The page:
August 3, 2011 Leave a Comment
Originally published in The News International, August 3, 2011: http://www.thenews.com.pk/TodaysPrintDetail.aspx?ID=60850&Cat=9
Since the beginning of the Egyptian Revolution, Fridays in Cairo’s Tahrir Square have gone by a number of names, some short and to the point, like the infamous “Friday of Rage”, but many overwrought and the result of endless political wrangling.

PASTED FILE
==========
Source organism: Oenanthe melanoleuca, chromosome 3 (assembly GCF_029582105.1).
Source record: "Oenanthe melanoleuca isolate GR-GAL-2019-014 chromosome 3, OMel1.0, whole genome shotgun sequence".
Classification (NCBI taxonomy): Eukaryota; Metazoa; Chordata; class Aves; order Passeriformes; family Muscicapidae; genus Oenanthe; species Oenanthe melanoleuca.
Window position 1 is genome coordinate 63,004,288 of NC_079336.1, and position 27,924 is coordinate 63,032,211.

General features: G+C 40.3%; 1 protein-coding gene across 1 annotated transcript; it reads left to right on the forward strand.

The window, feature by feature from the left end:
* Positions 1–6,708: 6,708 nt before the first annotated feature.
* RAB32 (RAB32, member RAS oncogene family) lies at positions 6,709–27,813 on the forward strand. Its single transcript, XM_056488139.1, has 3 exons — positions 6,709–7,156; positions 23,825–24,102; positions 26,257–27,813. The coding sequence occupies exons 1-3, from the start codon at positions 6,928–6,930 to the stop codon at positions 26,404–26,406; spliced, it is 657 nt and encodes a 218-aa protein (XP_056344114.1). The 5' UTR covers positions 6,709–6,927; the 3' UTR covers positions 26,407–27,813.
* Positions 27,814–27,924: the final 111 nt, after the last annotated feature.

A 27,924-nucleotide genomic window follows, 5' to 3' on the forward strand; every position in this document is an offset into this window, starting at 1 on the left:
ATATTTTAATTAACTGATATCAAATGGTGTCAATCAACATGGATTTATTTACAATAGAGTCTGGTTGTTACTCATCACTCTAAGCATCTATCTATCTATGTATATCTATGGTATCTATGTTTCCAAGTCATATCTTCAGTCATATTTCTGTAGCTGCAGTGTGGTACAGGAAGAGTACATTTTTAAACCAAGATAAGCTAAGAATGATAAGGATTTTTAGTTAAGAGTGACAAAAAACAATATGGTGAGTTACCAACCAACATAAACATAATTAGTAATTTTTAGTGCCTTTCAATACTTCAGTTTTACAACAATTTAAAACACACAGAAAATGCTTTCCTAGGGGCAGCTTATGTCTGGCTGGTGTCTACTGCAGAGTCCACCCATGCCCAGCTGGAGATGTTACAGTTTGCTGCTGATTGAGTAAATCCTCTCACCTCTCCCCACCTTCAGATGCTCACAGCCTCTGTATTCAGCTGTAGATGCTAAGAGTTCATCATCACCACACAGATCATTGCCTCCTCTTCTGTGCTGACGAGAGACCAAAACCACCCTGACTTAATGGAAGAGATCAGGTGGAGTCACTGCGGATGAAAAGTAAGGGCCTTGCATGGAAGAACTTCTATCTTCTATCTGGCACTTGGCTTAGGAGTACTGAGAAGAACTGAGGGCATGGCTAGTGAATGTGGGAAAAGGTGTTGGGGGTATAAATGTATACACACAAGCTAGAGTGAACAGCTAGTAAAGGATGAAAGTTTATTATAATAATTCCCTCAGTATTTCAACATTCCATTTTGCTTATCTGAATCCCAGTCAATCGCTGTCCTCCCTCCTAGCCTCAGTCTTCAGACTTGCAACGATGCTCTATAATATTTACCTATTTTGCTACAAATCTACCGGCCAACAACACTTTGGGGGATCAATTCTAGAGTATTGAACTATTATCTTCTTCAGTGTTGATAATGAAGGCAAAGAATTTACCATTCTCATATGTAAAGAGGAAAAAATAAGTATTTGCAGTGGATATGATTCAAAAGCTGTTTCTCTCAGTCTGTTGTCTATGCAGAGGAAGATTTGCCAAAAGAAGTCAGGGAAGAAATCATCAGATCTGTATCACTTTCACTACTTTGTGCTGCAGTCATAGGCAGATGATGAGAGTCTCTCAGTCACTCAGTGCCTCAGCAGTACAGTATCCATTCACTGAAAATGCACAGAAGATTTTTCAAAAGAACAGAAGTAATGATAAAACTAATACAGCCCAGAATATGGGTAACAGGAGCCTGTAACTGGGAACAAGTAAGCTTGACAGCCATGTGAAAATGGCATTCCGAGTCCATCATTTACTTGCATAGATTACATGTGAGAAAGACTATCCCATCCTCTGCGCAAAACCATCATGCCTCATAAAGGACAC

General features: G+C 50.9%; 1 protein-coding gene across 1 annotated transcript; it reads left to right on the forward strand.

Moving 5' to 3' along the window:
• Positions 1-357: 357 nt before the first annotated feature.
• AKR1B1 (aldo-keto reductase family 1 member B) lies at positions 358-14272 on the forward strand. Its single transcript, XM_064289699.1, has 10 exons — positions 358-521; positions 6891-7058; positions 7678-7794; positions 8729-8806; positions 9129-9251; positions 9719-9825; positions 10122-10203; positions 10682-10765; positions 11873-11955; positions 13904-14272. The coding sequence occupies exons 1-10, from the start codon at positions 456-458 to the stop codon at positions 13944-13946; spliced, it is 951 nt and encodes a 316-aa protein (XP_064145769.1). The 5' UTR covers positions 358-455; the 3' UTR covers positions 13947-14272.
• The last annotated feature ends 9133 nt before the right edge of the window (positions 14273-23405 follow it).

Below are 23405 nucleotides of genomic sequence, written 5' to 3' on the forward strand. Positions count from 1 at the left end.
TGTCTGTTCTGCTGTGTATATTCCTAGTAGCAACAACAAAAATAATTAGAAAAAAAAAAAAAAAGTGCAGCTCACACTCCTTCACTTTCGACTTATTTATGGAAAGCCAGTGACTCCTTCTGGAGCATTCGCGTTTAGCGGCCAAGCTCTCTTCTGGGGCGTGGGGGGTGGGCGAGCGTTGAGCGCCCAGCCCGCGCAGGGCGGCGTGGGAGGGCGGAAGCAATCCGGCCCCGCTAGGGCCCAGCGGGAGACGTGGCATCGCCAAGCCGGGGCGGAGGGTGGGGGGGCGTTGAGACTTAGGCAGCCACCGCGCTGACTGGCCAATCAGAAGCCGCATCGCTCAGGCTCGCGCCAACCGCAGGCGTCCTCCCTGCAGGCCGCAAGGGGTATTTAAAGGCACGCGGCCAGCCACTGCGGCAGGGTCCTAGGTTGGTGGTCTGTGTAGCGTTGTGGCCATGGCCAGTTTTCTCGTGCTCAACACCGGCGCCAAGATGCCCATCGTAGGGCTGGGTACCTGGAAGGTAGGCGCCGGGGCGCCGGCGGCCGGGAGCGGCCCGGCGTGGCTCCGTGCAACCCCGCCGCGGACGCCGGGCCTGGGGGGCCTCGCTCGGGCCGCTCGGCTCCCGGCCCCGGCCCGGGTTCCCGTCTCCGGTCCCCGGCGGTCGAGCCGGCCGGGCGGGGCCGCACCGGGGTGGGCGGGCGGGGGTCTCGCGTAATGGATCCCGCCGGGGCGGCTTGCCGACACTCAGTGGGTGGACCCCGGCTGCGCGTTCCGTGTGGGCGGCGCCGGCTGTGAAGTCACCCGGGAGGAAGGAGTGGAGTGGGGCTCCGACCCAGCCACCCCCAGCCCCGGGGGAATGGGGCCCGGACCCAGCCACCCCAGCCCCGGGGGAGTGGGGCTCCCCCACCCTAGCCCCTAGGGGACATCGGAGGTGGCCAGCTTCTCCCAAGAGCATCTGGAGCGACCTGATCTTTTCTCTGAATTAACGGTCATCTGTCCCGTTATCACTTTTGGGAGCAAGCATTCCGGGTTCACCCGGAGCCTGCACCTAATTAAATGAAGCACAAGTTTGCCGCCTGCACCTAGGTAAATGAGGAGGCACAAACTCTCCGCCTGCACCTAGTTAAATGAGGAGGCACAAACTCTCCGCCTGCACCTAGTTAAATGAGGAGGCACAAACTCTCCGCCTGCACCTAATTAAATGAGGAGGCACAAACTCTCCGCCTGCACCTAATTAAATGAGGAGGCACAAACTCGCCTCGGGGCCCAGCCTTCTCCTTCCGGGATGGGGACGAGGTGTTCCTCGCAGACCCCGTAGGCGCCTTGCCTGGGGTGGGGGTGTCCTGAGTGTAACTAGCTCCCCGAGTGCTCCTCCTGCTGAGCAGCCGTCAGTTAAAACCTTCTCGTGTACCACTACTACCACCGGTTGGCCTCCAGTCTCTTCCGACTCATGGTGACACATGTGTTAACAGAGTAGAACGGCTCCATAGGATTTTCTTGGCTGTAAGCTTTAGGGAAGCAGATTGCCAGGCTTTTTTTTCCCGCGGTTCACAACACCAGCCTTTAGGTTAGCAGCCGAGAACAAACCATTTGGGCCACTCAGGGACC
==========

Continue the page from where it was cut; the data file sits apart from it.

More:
The Friday of “popular will and a united front” was redolent of the latter. The convoluted name of the march was the product of a hastily-brokered deal between Islamists and liberals, after plans for a mass Islamist day of action emerged, organised by Islamist political groups – most notably, the Muslim Brotherhood. The agreed-upon demands were of the least-common-denominator ilk, including faster retribution for the families of the revolution’s martyrs, trials for police officers accused of committing those murders, and no military trials for civilians.